Real-world experience reflects these concerns. The Google Pixel 2 XL with a 3520 mAh battery offers approximately 6 hours of screen-on time, on par with the Pixel 6 with its larger 4600 mAh battery. Likewise, the S7 Edge’s 5-6 hours of screen time finds its echo in the 2022 S22 Ultra. Flagships seem stagnant in this regard, while the mid-range, while potentially offering longer screen-on time, rarely breaks the 10-hour barrier or two-day use.

Even with more powerful hardware promising increased performance, the reality is that heavy users using features like 4K recording, mobile data, demanding games and high brightness can easily drain the battery before the end of the day. While advances in lithography and component manufacturing undoubtedly aim to improve energy efficiency, the focus seems to be on raw power rather than extended battery life.

Fast Charging vs. Lasting Power: Wrong Choice?

This situation opens up a critical debate. Do we prioritize the convenience of fast charging, which allows fast charging throughout the day, or do we prioritize longer battery life with fewer charge cycles over a longer period? Both options have advantages and disadvantages:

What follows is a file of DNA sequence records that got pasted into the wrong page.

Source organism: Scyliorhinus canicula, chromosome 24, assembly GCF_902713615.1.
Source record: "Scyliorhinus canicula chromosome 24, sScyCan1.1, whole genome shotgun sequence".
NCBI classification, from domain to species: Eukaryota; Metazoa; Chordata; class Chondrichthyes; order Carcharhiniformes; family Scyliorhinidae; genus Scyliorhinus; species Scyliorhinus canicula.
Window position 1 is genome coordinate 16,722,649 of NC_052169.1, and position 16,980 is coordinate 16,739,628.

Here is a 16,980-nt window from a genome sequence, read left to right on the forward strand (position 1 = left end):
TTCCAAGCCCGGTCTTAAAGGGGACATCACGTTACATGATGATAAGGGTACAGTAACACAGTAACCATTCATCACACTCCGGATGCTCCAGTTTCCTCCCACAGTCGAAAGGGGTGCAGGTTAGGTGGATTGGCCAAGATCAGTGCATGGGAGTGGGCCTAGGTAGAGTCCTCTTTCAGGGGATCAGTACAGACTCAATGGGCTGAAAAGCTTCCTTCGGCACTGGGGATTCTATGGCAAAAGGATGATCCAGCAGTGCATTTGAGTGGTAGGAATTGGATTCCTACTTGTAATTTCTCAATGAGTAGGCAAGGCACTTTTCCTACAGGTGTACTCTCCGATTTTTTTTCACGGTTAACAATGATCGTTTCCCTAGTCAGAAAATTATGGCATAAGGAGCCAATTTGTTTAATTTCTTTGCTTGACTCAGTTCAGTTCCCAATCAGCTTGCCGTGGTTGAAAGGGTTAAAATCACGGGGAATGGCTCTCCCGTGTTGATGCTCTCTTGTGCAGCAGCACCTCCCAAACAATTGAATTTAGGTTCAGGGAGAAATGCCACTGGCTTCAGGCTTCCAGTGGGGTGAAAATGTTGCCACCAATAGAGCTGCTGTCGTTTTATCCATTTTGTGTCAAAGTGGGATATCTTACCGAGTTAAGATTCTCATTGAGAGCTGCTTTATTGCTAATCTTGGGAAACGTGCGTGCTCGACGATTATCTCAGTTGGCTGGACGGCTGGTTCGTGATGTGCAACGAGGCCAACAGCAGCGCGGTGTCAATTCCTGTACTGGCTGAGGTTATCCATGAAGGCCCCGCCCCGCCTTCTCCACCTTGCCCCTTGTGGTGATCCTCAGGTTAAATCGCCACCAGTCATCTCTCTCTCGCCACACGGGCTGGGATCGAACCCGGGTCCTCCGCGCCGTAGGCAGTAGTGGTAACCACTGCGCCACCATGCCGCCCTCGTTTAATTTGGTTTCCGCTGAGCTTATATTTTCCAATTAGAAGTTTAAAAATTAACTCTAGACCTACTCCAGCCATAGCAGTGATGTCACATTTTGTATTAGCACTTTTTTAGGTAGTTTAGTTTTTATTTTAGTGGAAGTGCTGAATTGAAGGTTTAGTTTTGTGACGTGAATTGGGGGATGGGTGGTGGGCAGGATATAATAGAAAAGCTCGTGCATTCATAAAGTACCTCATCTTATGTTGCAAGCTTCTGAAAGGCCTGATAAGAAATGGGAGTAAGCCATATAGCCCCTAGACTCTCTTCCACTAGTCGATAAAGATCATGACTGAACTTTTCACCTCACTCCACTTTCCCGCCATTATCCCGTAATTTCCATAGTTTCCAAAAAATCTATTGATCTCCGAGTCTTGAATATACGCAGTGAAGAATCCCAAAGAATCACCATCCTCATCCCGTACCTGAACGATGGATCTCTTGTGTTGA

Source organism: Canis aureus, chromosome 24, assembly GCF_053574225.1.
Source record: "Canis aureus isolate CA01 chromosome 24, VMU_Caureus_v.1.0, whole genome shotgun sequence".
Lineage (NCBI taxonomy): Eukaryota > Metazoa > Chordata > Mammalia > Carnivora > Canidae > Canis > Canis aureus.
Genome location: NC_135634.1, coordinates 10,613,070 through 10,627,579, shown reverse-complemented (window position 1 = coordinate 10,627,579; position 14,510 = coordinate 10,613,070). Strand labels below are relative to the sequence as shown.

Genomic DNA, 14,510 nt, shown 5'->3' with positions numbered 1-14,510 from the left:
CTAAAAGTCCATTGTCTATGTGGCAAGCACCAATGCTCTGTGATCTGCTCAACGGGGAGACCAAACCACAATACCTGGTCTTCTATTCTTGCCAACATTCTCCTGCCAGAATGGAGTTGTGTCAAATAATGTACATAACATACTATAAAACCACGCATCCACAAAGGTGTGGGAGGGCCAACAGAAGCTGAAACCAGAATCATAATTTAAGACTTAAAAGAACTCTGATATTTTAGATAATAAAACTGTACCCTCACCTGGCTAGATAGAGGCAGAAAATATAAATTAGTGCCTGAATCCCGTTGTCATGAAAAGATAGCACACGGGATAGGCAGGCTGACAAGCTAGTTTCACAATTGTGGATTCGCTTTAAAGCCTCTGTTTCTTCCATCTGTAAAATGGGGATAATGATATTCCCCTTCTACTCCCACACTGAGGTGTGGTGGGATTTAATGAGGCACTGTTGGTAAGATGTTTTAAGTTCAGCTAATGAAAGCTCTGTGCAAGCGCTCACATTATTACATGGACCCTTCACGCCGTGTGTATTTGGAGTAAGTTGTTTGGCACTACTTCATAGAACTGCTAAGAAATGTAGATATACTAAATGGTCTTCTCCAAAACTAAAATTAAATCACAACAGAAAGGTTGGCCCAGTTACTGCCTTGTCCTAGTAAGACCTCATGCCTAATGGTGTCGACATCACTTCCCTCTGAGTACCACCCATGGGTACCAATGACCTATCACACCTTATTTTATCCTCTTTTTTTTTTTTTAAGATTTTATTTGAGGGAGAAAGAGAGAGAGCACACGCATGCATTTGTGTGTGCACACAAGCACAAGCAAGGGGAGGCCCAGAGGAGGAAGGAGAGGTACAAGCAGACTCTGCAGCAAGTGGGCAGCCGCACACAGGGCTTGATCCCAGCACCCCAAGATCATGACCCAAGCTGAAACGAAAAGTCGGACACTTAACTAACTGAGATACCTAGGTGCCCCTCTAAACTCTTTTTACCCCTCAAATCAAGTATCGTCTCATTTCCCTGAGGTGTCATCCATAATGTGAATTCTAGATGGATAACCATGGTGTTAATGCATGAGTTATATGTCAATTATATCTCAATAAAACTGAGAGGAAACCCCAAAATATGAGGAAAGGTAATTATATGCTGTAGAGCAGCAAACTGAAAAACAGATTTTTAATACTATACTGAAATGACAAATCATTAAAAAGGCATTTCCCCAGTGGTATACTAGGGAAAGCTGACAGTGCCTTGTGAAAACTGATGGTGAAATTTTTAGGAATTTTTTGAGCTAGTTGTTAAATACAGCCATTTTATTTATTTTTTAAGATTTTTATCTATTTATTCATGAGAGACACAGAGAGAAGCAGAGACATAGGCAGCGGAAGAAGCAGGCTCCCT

• Fast charging:
    • Professionals: Convenience, ideal for busy schedules, reduces reliance on electrical outlets for extended periods.
    • Cons: Can potentially degrade battery health over time, may require specific chargers and cables, not always a solution for heavy users who drain the battery quickly.
  • Long battery life:
    • Professionals: Less reliance on charging, potentially extending battery life, reduces anxiety associated with low battery levels.
    • Cons: It may not be ideal for users who often forget to charge, it may mean sacrificing some level of convenience.

After all, the ideal scenario would be a phone that offers both fast charging capabilities and superior battery life. While progress is being made, the current focus seems heavily skewed toward the former.